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Health Psychology

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  1. Health Psychology Psychology 46.339 (01) Summer 2007 Instructor: Dr. Fuschia Sirois Wednesday July 18: Lecture 5 Prep. Guide 4

  2. What is Stress? • Stress is a negative emotional experience accompanied by predictable changes in… …that are directed either toward altering the stressful event or accommodating to its effects.

  3. Stress: Theories & Models • Perceived threat results in the activation and mobilization of the body’s coping resources Walter Cannonintroduced the concept of homeostasis, & the fight or flight response • Fight: • Flight:

  4. Stress: Theories & Models Hans Selye defined stress as “ the non-specific result of any demand upon the body, be the effect mental or somatic”

  5. Theoretical Contributions:Selye’s General Adaptation Syndrome • NONSPECIFIC RESPONSE: The same pattern of physiological responding occurs, regardless of the type of stressor: • Organism confronts a stressor • Mobilizes for action General Adaptation Syndrome

  6. General Adaptation Syndrome Stressor ...a demand placed on the body that requires adjustment and brings about the stress reaction. G. A. S. 3 Stages: 1. Alarm 2. Resistance 3. Exhaustion Healthy Adaptation or Illness

  7. General Adaptation Syndrome 1) Alarm: acute response to stress to mobilize defenses – similar to fight or flight response 2) Resistance: if stressor becomes chronic then body adapts & appears normal while maintaining balance until resistance is depleted 3) Exhaustion: stressor too severe or continues for too long then ability to resist breaks down

  8. Theoretical Contributions:Criticisms of Selye’s Model • Limited role given to psychological factors • Not all responses to stress are uniform • Stress is assessed as an outcome

  9. Theoretical Contributions:Tend and Befriend • Taylor and colleagues • Developed a model of affiliative responses to stress • Humans respond to stress with social and nurturant behavior Responses Especially Characteristic of Females

  10. Theoretical Contributions:Tend and Befriend • Sympathetic arousal underlying fight-or-flight • Females’ responses to stress evolved to care for self andforoffspring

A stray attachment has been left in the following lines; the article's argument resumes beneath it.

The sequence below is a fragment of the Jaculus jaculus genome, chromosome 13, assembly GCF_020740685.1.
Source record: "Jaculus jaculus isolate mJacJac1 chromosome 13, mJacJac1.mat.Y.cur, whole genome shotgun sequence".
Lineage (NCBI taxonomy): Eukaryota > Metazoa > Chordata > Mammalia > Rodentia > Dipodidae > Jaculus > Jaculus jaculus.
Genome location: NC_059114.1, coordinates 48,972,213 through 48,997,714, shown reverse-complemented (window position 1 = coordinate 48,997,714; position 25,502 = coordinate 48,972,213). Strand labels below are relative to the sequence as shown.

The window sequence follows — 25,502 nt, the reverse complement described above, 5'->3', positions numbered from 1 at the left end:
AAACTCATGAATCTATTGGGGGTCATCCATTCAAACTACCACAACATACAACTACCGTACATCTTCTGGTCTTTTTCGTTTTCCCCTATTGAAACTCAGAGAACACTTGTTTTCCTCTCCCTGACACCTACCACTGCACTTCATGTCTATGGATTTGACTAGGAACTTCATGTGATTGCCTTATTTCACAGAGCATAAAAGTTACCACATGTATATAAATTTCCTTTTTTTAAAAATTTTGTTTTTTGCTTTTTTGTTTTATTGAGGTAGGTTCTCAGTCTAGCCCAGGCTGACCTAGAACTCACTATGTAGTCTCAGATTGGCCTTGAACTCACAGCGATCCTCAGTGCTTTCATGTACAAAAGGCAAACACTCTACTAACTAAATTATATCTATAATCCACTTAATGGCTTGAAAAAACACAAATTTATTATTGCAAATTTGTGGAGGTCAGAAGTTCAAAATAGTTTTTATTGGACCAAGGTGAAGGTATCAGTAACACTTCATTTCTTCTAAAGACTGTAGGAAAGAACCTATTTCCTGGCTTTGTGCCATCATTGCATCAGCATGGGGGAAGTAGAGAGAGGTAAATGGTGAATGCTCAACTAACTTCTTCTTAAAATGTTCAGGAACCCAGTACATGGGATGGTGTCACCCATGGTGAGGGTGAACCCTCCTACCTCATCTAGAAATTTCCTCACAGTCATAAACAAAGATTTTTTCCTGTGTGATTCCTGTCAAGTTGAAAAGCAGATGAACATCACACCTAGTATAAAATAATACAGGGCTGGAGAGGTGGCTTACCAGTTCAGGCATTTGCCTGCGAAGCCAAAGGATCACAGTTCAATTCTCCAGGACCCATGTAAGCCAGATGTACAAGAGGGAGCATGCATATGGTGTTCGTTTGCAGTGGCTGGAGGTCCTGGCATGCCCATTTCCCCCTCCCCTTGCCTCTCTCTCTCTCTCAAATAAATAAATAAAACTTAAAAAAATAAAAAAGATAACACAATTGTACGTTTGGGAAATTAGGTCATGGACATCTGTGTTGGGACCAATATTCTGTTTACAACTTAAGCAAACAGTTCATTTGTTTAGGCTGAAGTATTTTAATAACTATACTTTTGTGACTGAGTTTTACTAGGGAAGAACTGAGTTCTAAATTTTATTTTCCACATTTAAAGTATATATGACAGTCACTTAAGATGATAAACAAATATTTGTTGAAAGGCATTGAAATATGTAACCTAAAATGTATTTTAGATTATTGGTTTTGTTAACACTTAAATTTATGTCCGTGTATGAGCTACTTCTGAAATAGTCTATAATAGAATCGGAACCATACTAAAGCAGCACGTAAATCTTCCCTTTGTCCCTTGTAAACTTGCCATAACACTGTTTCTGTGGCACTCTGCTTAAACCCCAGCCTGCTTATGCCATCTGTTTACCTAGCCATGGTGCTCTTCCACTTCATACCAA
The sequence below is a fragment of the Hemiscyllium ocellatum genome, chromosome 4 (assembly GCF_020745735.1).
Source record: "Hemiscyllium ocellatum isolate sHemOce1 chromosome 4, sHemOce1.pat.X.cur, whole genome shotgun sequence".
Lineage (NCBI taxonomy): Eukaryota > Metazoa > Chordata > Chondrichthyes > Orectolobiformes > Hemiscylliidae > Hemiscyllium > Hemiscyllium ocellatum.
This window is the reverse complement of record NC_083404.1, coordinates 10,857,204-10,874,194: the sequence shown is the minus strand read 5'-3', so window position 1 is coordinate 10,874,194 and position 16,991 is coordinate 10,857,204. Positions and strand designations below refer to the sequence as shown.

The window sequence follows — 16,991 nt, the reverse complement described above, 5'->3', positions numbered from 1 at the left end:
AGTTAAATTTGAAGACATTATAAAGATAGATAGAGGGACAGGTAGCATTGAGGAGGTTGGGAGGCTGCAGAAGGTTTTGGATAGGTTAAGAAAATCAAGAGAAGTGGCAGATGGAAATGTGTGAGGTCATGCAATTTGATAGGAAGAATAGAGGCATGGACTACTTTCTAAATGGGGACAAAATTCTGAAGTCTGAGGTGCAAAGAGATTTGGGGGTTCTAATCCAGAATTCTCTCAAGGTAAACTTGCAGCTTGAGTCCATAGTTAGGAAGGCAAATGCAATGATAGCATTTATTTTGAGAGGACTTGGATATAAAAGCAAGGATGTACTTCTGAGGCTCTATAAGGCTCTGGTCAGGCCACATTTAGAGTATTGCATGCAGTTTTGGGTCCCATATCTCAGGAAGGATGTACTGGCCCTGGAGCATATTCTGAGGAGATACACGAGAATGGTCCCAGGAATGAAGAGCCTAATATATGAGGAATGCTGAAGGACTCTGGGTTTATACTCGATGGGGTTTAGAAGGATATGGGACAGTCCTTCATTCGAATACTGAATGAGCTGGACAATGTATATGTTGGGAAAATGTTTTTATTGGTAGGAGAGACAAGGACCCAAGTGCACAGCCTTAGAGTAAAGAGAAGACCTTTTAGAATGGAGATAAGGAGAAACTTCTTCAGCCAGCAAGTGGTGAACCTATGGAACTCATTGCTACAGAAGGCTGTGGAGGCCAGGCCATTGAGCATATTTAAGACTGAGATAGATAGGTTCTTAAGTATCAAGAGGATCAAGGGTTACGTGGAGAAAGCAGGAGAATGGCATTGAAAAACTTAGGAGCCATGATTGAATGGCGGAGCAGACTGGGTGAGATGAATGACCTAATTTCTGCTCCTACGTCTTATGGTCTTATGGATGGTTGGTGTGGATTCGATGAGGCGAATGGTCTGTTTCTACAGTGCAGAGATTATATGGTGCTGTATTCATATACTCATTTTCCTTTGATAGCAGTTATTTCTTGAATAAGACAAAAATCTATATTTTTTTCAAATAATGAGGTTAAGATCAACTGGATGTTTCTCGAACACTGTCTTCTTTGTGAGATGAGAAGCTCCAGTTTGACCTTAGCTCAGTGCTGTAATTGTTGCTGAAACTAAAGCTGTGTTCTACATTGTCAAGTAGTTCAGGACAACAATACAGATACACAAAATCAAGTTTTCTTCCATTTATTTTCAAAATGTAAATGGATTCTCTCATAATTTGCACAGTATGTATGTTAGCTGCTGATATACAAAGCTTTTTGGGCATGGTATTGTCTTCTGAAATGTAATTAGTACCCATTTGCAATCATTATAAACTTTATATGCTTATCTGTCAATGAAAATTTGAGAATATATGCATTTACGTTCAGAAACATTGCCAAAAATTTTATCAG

11. Theoretical Contributions:Tend and Befriend • Oxytocin, a stress hormone, may be significant in female stress responses • Animals and humans with high oxytocin levels show behaviors that are • Under stress, females are more likely to turn to others than are males

  12. Stress: Theories & Models Lazurus & Folkman describe stress as a relationship between a person & the environment that is appraised by the person as taxing or exceeding his or her resources & endangering his or her well being

  13. Cognitive Transactional Models Emphasize the relationship between the individual & their environment, and its appraisal 3 Types of Cognitive Appraisal Primary appraisal: Secondary Appraisal: Reappraisal:

  14. Theoretical Contributions:Psychological Appraisal Primary appraisal process • Is this event positive? • Is this event neutral? • Is this event negative? • Appraisal on 3 key dimensions

  15. Theoretical Contributions:Psychological Appraisal Secondary Appraisal • Are my coping abilities and my resources enough to overcome the of this event? Subjective Experience of Stress is a Balance between Primary and Secondary Appraisal

  16. Cognitive Transactional Models Stressful= harm/loss, threat, & challenge Interaction of Primary & Secondary appraisal  emotional reaction to stressor Behavioral responses to stressor • Confrontive action against stressor • Withdrawal from threatening event

  17. Lazarus and Folkman’s Theory Stressor Primary Appraisal: Is Stressor Negative? Can be negative if it involves harm or loss, threat, or challenge (chance to grow). No Stress Yes No Secondary Appraisal: Can I Control the Situation? If coping resources are adequate, then consider options: problem-focused or emotion-focused coping strategies.

  18. Theoretical Contributions:Physiology of Stress - SAM • Sympathetic-adrenomedullary system • Cannon’s “Fight-or-Flight” Response • Sympathetic arousal stimulates • _______ of the adrenal glands to secrete _________________(____________________________) • Effects: